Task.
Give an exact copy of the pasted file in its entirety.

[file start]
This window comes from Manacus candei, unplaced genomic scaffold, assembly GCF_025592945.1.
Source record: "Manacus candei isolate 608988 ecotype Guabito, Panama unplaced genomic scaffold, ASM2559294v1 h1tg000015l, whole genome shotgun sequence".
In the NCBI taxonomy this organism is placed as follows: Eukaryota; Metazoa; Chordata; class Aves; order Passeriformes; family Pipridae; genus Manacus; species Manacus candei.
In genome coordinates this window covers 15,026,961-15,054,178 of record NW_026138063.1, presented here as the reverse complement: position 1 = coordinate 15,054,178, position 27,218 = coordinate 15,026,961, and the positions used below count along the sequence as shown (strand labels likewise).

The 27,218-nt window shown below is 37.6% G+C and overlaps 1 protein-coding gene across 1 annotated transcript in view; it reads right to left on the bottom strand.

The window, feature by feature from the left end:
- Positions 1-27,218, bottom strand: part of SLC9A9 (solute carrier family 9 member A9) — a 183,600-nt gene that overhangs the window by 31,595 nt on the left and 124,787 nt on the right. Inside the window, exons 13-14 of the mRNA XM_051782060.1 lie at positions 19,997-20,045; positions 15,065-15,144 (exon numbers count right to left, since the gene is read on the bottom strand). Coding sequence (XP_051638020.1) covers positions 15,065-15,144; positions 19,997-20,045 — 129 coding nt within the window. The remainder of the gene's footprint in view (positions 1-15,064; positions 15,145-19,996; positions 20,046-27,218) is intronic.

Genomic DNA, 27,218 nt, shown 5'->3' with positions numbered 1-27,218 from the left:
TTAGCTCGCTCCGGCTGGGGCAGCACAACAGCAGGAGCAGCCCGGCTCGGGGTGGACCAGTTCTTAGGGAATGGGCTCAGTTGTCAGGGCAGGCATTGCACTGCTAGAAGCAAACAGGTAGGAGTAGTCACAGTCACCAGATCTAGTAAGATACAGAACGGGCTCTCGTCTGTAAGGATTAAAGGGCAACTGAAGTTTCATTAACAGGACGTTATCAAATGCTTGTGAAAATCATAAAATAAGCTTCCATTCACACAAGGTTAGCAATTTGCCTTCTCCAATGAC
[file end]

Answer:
This window comes from Manacus candei, unplaced genomic scaffold, assembly GCF_025592945.1.
Source record: "Manacus candei isolate 608988 ecotype Guabito, Panama unplaced genomic scaffold, ASM2559294v1 h1tg000015l, whole genome shotgun sequence".
In the NCBI taxonomy this organism is placed as follows: Eukaryota; Metazoa; Chordata; class Aves; order Passeriformes; family Pipridae; genus Manacus; species Manacus candei.
In genome coordinates this window covers 15,026,961-15,054,178 of record NW_026138063.1, presented here as the reverse complement: position 1 = coordinate 15,054,178, position 27,218 = coordinate 15,026,961, and the positions used below count along the sequence as shown (strand labels likewise).

The 27,218-nt window shown below is 37.6% G+C and overlaps 1 protein-coding gene across 1 annotated transcript in view; it reads right to left on the bottom strand.

The window, feature by feature from the left end:
- Positions 1-27,218, bottom strand: part of SLC9A9 (solute carrier family 9 member A9) — a 183,600-nt gene that overhangs the window by 31,595 nt on the left and 124,787 nt on the right. Inside the window, exons 13-14 of the mRNA XM_051782060.1 lie at positions 19,997-20,045; positions 15,065-15,144 (exon numbers count right to left, since the gene is read on the bottom strand). Coding sequence (XP_051638020.1) covers positions 15,065-15,144; positions 19,997-20,045 — 129 coding nt within the window. The remainder of the gene's footprint in view (positions 1-15,064; positions 15,145-19,996; positions 20,046-27,218) is intronic.

Genomic DNA, 27,218 nt, shown 5'->3' with positions numbered 1-27,218 from the left:
TTAGCTCGCTCCGGCTGGGGCAGCACAACAGCAGGAGCAGCCCGGCTCGGGGTGGACCAGTTCTTAGGGAATGGGCTCAGTTGTCAGGGCAGGCATTGCACTGCTAGAAGCAAACAGGTAGGAGTAGTCACAGTCACCAGATCTAGTAAGATACAGAACGGGCTCTCGTCTGTAAGGATTAAAGGGCAACTGAAGTTTCATTAACAGGACGTTATCAAATGCTTGTGAAAATCATAAAATAAGCTTCCATTCACACAAGGTTAGCAATTTGCCTTCTCCAATGAC